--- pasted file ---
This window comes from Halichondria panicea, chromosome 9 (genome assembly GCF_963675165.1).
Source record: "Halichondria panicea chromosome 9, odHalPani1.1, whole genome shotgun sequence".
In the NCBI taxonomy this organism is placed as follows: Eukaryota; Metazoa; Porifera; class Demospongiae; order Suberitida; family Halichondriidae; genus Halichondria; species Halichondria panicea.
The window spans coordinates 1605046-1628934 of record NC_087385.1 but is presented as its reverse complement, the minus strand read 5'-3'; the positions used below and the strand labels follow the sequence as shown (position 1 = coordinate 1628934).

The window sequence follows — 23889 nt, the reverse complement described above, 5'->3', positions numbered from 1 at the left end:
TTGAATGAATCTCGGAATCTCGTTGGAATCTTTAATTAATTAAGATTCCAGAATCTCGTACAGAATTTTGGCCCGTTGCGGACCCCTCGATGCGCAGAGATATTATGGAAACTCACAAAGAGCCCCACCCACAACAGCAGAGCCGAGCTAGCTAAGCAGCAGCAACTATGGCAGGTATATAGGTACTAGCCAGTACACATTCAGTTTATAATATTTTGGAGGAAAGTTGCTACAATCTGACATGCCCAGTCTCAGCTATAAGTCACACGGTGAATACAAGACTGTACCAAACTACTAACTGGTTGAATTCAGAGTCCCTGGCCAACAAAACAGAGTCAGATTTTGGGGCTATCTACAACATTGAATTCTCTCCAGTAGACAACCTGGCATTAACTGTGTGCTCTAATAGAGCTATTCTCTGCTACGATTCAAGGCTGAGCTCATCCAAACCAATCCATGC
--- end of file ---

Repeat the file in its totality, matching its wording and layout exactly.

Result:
This window comes from Halichondria panicea, chromosome 9 (genome assembly GCF_963675165.1).
Source record: "Halichondria panicea chromosome 9, odHalPani1.1, whole genome shotgun sequence".
In the NCBI taxonomy this organism is placed as follows: Eukaryota; Metazoa; Porifera; class Demospongiae; order Suberitida; family Halichondriidae; genus Halichondria; species Halichondria panicea.
The window spans coordinates 1605046-1628934 of record NC_087385.1 but is presented as its reverse complement, the minus strand read 5'-3'; the positions used below and the strand labels follow the sequence as shown (position 1 = coordinate 1628934).

The window sequence follows — 23889 nt, the reverse complement described above, 5'->3', positions numbered from 1 at the left end:
TTGAATGAATCTCGGAATCTCGTTGGAATCTTTAATTAATTAAGATTCCAGAATCTCGTACAGAATTTTGGCCCGTTGCGGACCCCTCGATGCGCAGAGATATTATGGAAACTCACAAAGAGCCCCACCCACAACAGCAGAGCCGAGCTAGCTAAGCAGCAGCAACTATGGCAGGTATATAGGTACTAGCCAGTACACATTCAGTTTATAATATTTTGGAGGAAAGTTGCTACAATCTGACATGCCCAGTCTCAGCTATAAGTCACACGGTGAATACAAGACTGTACCAAACTACTAACTGGTTGAATTCAGAGTCCCTGGCCAACAAAACAGAGTCAGATTTTGGGGCTATCTACAACATTGAATTCTCTCCAGTAGACAACCTGGCATTAACTGTGTGCTCTAATAGAGCTATTCTCTGCTACGATTCAAGGCTGAGCTCATCCAAACCAATCCATGC